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1947-48 Theatre Catalog, 6th Edition, Page 180 (168)

1947-48 Theatre Catalog, 6th Edition
1947-48 Theatre Catalog
1947-48 Theatre Catalog, 6th Edition, Page 180
Page 180

1947-48 Theatre Catalog, 6th Edition, Page 180

Thermal Insulation with Mineral Wool

Operational Efficiency and Patron Comfort

Increased through Fire-Proof Insulations

Architects and heating engineers are generally agreed today that the theatre, church, public hall-in fact, any human - occupied building e which does not have thermal insulation is out of (late, uncomfortable, and inefficient.

So important is insulation regarded that government agencies, mortgage lenders, fire-prevention experts, and other groups have been urging such protection for many years. Building owners who have applied insulating material in existing structures have found that it results in substantial savings in fuel costs, air-conditioning costs, and generally adds to the comfort of occupants both winter and summer.


The purpose of thermal insulation is to retard as much as possible the passage of heat to the outside in winter and to the inside during the hot suinmer months. Walls and roofs are not designed as heat barriers. Their principal function is to keep out rain, snow, wind and the direct rays of the sun. For that reason, some means must be provided to retard the fiow of heat.

Almost any material will offer some resistance to the passage of heat, but those which have the highest resistance *in other words, the lowest conductivity *are naturally the most efficient. Known by architects and engineers as the ffkfactor," the conductivity of various materials has been measured scientifically. Those having the smallest k-factor are regarded as the best insulators.

The following table of k-factors of commonly used substances is cited by the United States Bureau of Mines in its latest treatise on insulation (Information Circular, No. 7388, October, 1946):

Mineral Wool .27 to .30 Cotton .29 Wood pulp board with

plaster base .30 to .40

PRODUCTION OF MINERAL WOOL starts with cm ordinary pile of limestone or glass. A workman shovels the material into a special cupola or furnace (below). After melting, a jet of high velocity steam hits liquid mass (right) converting it into the widely familiar wooly material.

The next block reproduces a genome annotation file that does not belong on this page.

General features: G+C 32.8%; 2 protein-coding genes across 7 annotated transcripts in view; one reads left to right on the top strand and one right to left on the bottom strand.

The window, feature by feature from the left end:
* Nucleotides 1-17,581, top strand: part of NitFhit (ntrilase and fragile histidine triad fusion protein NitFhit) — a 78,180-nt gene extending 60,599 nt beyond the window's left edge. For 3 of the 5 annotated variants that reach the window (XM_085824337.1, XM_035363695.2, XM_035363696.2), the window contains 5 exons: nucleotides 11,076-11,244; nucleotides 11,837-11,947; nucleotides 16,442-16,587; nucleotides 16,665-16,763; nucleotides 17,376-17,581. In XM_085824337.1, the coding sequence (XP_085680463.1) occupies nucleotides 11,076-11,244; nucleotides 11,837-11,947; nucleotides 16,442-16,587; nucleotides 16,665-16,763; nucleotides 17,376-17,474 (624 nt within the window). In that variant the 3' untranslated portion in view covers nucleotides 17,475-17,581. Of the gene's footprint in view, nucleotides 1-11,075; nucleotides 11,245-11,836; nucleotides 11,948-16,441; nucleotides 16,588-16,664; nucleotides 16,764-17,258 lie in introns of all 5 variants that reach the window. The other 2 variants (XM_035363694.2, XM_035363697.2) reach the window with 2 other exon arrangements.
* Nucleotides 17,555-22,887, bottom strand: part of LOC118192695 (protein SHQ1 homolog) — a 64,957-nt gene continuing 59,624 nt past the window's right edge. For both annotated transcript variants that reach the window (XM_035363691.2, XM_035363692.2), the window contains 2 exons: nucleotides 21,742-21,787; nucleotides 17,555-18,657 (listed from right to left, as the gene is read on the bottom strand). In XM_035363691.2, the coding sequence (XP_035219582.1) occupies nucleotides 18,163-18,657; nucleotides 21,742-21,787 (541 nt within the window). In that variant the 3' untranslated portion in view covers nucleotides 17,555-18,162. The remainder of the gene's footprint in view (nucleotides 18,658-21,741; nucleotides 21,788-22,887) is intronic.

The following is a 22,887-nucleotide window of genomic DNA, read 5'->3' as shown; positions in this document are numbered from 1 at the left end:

rock and mineral slag


.lrchiturlural Engineer

Flax fiber .. .31 to .83

Sugar cane r.. .34

For example, engineers have found that 4 inches of an insulating material placed between the auditorium ceiling and roof will lower interior temperatures as much as 15 degrees on hottest days. And in winter the occupied space is more uniformly and comfortably heated with at least a third less fuel.

Numerous theatres and other places of public assembly which have insulation and are air conditioned have reported savings in operating their aircooling equipment during one season sufficient to pay for the entire insulation job.

It is, however, the saving in fuel costs, combined with increased efficiency of heating plants and occupant comfort, that causes theatre and other public building owners to insulate their structures. Long periods of intense firing of the furnace are not necessary in an insulated structure, according to the Construction Research Bureau, of New York, clearing house for building information. And it removes the cold, clammy feeling so often found in churches, halls and auditoriums which are not used every day and when furnaces are banked a large part of the time.


There are four principal types of insulation on the market: Flexible, filltype, reflective, and boards.

The fill-type is most generally used in existing buildings, because it can be blown through a hose into the walls and ceiling without upsetting normal routine or creating any dirt or muss.

The fiexible type is manufactured in batts, quilts, or blankets, backed with

vapor-resistant paper. This finds its greatest use in new construction, being nailed in place between studs or furring strips and joists as the structure goes up. It also is nailed in place in existing buildings Where the space to be insulated will accommodate a workman.

Boards must be applied during construction or within accessible spaces, and this is true also of refiective insulation.

Numerous materials are processed in various ways and used as thermal insulation. Among them are wood fiber, sugar cane fiber, cotton, various metals, and mineral wool, which is made from rock, slag, sand, and other materials.

A few manufacturers have recently placed on the market paints which are claimed to have insulating value. These and metal sheets insulate by reflecting heat back toward its source.

The mineral wool and vegetable fiber products derive their insulating properties from countless dead air cells within the fibers and these are the types most commonly used.

Reflective insulation has not received very wide acceptance.

All of the fibrous insulating materials are fabricated into the fiexible type. Materials include cotton, balsam wool, other wood and vegetable fiber products, and mineral wool. Of these, only the latter is widely manufactured in loose or granular form to be blown into walls and ceilings of existing structures. It is obvious that the blanket or Hexible type cannot be installed within a finished wall. Blowing is the only means of reaching inaccessible spaces.


No insulation will make a building fire-proof, but some of the materials now in use are highly fire-resistant. Because it is a mineral product, mineral wool cannot burn. National Bureau of Standards tests show that a wood-lath

1947-48 Theatre Catalog, 6th Edition, Page 180